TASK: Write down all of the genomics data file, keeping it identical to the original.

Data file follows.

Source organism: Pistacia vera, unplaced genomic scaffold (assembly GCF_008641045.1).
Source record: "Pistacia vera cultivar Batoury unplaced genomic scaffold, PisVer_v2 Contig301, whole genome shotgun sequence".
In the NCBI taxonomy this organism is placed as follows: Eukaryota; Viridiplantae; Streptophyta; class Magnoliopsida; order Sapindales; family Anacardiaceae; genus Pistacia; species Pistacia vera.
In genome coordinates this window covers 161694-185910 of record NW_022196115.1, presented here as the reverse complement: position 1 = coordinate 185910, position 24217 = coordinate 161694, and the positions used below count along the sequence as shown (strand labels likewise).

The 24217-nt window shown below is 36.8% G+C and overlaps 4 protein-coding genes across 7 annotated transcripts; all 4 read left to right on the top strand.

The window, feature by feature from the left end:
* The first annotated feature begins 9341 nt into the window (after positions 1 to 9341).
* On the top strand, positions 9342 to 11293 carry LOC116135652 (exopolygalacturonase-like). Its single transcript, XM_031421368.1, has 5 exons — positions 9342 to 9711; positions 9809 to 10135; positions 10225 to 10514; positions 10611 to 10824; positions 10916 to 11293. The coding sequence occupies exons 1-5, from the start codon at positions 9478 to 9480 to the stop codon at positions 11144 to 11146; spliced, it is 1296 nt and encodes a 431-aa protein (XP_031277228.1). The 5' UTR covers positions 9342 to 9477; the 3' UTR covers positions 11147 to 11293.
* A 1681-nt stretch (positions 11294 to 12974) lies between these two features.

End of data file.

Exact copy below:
Source organism: Pistacia vera, unplaced genomic scaffold (assembly GCF_008641045.1).
Source record: "Pistacia vera cultivar Batoury unplaced genomic scaffold, PisVer_v2 Contig301, whole genome shotgun sequence".
In the NCBI taxonomy this organism is placed as follows: Eukaryota; Viridiplantae; Streptophyta; class Magnoliopsida; order Sapindales; family Anacardiaceae; genus Pistacia; species Pistacia vera.
In genome coordinates this window covers 161694-185910 of record NW_022196115.1, presented here as the reverse complement: position 1 = coordinate 185910, position 24217 = coordinate 161694, and the positions used below count along the sequence as shown (strand labels likewise).

The 24217-nt window shown below is 36.8% G+C and overlaps 4 protein-coding genes across 7 annotated transcripts; all 4 read left to right on the top strand.

The window, feature by feature from the left end:
* The first annotated feature begins 9341 nt into the window (after positions 1 to 9341).
* On the top strand, positions 9342 to 11293 carry LOC116135652 (exopolygalacturonase-like). Its single transcript, XM_031421368.1, has 5 exons — positions 9342 to 9711; positions 9809 to 10135; positions 10225 to 10514; positions 10611 to 10824; positions 10916 to 11293. The coding sequence occupies exons 1-5, from the start codon at positions 9478 to 9480 to the stop codon at positions 11144 to 11146; spliced, it is 1296 nt and encodes a 431-aa protein (XP_031277228.1). The 5' UTR covers positions 9342 to 9477; the 3' UTR covers positions 11147 to 11293.
* A 1681-nt stretch (positions 11294 to 12974) lies between these two features.